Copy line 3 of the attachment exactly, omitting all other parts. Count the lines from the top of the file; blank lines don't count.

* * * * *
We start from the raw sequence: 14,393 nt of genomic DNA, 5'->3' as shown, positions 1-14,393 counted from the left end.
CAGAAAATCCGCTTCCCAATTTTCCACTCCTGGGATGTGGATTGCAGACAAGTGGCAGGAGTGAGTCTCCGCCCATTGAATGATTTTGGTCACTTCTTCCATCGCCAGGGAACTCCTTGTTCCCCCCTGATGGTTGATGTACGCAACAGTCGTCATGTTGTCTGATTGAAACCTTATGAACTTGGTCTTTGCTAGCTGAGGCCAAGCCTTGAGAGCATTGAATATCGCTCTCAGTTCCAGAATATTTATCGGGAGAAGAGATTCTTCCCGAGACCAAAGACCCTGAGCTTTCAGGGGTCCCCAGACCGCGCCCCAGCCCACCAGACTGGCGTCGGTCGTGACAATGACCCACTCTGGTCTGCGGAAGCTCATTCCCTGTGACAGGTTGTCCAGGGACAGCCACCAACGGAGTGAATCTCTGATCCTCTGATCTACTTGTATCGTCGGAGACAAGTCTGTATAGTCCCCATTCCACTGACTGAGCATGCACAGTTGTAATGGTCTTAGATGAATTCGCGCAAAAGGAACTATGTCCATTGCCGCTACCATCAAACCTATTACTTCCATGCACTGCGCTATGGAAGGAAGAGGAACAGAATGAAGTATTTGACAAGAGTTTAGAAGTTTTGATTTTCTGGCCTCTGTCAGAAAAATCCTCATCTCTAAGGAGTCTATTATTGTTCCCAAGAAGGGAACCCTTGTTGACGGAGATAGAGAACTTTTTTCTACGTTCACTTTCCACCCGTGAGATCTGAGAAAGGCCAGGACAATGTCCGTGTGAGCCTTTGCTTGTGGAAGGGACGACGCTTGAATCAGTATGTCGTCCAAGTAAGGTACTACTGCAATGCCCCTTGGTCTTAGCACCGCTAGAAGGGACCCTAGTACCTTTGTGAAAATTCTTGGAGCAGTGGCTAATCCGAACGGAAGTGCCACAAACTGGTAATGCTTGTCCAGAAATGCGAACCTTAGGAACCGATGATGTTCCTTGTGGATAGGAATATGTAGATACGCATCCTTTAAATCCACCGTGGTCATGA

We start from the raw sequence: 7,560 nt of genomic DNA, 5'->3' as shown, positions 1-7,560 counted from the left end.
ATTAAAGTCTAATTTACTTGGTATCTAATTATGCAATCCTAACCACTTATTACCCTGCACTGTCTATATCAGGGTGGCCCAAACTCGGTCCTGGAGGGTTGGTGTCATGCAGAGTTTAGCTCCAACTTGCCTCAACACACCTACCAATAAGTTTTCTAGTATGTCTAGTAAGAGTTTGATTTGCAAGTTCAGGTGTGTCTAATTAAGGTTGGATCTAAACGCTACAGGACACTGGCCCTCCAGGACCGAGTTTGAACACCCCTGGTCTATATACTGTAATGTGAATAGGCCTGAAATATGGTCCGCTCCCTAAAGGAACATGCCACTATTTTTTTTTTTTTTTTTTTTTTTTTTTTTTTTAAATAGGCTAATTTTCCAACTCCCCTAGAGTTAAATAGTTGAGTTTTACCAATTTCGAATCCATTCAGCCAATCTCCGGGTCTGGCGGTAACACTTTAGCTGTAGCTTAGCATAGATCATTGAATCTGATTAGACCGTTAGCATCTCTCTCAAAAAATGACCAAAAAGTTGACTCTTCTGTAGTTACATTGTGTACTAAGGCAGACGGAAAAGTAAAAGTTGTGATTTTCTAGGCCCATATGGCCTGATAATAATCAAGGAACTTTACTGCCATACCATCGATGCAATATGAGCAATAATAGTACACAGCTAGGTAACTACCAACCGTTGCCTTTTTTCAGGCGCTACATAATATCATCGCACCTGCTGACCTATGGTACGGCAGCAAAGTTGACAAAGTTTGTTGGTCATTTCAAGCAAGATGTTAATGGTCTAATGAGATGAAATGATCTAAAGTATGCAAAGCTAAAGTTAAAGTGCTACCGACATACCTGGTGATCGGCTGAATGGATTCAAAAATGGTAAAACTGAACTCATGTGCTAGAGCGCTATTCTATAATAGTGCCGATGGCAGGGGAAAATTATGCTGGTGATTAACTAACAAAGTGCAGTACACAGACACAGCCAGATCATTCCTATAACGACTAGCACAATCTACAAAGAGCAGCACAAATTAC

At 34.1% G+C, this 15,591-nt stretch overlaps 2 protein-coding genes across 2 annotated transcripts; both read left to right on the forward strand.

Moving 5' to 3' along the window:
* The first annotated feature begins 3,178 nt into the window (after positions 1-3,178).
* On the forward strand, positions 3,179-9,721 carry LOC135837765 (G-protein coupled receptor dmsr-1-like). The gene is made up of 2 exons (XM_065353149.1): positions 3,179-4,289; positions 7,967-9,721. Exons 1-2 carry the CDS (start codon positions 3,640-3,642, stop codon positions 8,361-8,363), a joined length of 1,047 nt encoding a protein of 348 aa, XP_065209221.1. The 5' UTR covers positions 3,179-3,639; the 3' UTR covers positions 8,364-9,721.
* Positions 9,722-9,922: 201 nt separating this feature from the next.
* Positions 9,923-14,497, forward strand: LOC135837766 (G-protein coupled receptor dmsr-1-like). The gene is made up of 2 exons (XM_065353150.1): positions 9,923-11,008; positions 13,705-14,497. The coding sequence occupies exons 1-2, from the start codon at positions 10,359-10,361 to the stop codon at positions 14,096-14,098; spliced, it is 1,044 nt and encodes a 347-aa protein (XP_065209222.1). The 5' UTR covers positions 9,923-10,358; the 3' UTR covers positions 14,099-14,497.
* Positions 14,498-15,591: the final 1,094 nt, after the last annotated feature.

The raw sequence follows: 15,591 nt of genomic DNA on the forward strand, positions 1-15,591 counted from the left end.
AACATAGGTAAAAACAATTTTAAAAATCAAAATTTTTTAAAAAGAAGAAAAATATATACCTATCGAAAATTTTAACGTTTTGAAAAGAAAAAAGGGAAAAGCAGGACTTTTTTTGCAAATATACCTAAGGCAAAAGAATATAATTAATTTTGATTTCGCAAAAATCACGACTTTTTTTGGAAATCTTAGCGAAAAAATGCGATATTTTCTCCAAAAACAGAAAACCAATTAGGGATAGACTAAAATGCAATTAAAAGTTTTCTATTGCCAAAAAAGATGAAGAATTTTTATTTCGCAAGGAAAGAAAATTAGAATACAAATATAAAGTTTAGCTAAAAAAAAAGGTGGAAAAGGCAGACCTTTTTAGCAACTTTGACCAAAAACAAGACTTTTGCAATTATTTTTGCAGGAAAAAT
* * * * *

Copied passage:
We start from the raw sequence: 7,560 nt of genomic DNA, 5'->3' as shown, positions 1-7,560 counted from the left end.